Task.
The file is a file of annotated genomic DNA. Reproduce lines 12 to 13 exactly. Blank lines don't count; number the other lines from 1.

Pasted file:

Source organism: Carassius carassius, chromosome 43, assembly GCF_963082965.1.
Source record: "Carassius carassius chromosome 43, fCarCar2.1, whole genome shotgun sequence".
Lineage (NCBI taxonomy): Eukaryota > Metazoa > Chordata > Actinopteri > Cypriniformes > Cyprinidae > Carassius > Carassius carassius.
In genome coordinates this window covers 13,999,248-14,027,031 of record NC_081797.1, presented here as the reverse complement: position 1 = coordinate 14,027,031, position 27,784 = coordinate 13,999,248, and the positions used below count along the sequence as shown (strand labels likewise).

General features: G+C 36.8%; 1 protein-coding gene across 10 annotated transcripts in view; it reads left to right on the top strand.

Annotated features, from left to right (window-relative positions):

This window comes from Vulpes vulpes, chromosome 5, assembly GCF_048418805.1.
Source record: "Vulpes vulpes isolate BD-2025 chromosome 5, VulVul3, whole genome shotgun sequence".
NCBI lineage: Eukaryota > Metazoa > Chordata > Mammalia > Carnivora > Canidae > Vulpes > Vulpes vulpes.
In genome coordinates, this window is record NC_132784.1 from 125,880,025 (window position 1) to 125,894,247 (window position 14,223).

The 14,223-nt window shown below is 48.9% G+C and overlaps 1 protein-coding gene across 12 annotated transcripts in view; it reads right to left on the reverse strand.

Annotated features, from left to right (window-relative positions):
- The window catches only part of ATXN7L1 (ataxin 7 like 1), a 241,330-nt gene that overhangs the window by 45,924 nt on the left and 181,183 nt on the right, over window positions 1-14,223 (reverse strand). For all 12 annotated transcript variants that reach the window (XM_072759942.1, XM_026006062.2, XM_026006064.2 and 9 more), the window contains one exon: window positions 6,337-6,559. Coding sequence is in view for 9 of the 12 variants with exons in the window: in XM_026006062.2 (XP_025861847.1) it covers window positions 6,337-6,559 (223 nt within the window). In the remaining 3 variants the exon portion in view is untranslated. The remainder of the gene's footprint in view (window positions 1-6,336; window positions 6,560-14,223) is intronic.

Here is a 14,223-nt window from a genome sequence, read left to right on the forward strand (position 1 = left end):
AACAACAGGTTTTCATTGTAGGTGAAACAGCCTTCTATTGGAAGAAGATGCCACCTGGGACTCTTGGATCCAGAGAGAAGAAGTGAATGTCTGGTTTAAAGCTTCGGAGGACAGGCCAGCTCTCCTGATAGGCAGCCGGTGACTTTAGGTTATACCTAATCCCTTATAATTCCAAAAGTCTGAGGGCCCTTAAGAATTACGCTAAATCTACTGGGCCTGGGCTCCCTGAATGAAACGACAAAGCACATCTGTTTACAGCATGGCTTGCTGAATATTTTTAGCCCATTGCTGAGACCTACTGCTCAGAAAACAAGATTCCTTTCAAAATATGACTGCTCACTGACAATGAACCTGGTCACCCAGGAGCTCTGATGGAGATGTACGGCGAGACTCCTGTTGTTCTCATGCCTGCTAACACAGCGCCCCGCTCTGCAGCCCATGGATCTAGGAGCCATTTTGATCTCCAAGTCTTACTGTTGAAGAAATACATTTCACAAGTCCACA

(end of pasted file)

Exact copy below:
Annotated features, from left to right (window-relative positions):
- The window catches only part of ATXN7L1 (ataxin 7 like 1), a 241,330-nt gene that overhangs the window by 45,924 nt on the left and 181,183 nt on the right, over window positions 1-14,223 (reverse strand). For all 12 annotated transcript variants that reach the window (XM_072759942.1, XM_026006062.2, XM_026006064.2 and 9 more), the window contains one exon: window positions 6,337-6,559. Coding sequence is in view for 9 of the 12 variants with exons in the window: in XM_026006062.2 (XP_025861847.1) it covers window positions 6,337-6,559 (223 nt within the window). In the remaining 3 variants the exon portion in view is untranslated. The remainder of the gene's footprint in view (window positions 1-6,336; window positions 6,560-14,223) is intronic.